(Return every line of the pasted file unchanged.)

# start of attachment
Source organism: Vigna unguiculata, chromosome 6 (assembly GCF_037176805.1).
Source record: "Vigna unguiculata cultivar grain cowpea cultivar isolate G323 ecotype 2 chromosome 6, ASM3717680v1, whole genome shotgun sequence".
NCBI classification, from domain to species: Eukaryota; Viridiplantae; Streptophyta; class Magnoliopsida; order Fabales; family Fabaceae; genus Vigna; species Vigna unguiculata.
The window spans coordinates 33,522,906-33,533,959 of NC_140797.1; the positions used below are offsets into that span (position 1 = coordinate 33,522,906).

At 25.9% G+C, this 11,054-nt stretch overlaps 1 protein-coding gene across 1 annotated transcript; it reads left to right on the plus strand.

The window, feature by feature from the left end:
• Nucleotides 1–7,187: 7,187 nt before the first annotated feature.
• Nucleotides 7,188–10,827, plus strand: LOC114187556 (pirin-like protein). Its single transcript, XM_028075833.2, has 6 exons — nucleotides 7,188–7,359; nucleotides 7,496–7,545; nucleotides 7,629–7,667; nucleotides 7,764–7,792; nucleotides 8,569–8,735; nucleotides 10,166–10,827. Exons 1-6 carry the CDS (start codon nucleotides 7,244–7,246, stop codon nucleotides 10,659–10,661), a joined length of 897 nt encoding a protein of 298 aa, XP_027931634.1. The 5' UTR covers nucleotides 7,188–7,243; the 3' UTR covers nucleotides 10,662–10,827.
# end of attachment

Source organism: Vigna unguiculata, chromosome 6 (assembly GCF_037176805.1).
Source record: "Vigna unguiculata cultivar grain cowpea cultivar isolate G323 ecotype 2 chromosome 6, ASM3717680v1, whole genome shotgun sequence".
NCBI classification, from domain to species: Eukaryota; Viridiplantae; Streptophyta; class Magnoliopsida; order Fabales; family Fabaceae; genus Vigna; species Vigna unguiculata.
The window spans coordinates 33,522,906-33,533,959 of NC_140797.1; the positions used below are offsets into that span (position 1 = coordinate 33,522,906).

At 25.9% G+C, this 11,054-nt stretch overlaps 1 protein-coding gene across 1 annotated transcript; it reads left to right on the plus strand.

The window, feature by feature from the left end:
• Nucleotides 1–7,187: 7,187 nt before the first annotated feature.
• Nucleotides 7,188–10,827, plus strand: LOC114187556 (pirin-like protein). Its single transcript, XM_028075833.2, has 6 exons — nucleotides 7,188–7,359; nucleotides 7,496–7,545; nucleotides 7,629–7,667; nucleotides 7,764–7,792; nucleotides 8,569–8,735; nucleotides 10,166–10,827. Exons 1-6 carry the CDS (start codon nucleotides 7,244–7,246, stop codon nucleotides 10,659–10,661), a joined length of 897 nt encoding a protein of 298 aa, XP_027931634.1. The 5' UTR covers nucleotides 7,188–7,243; the 3' UTR covers nucleotides 10,662–10,827.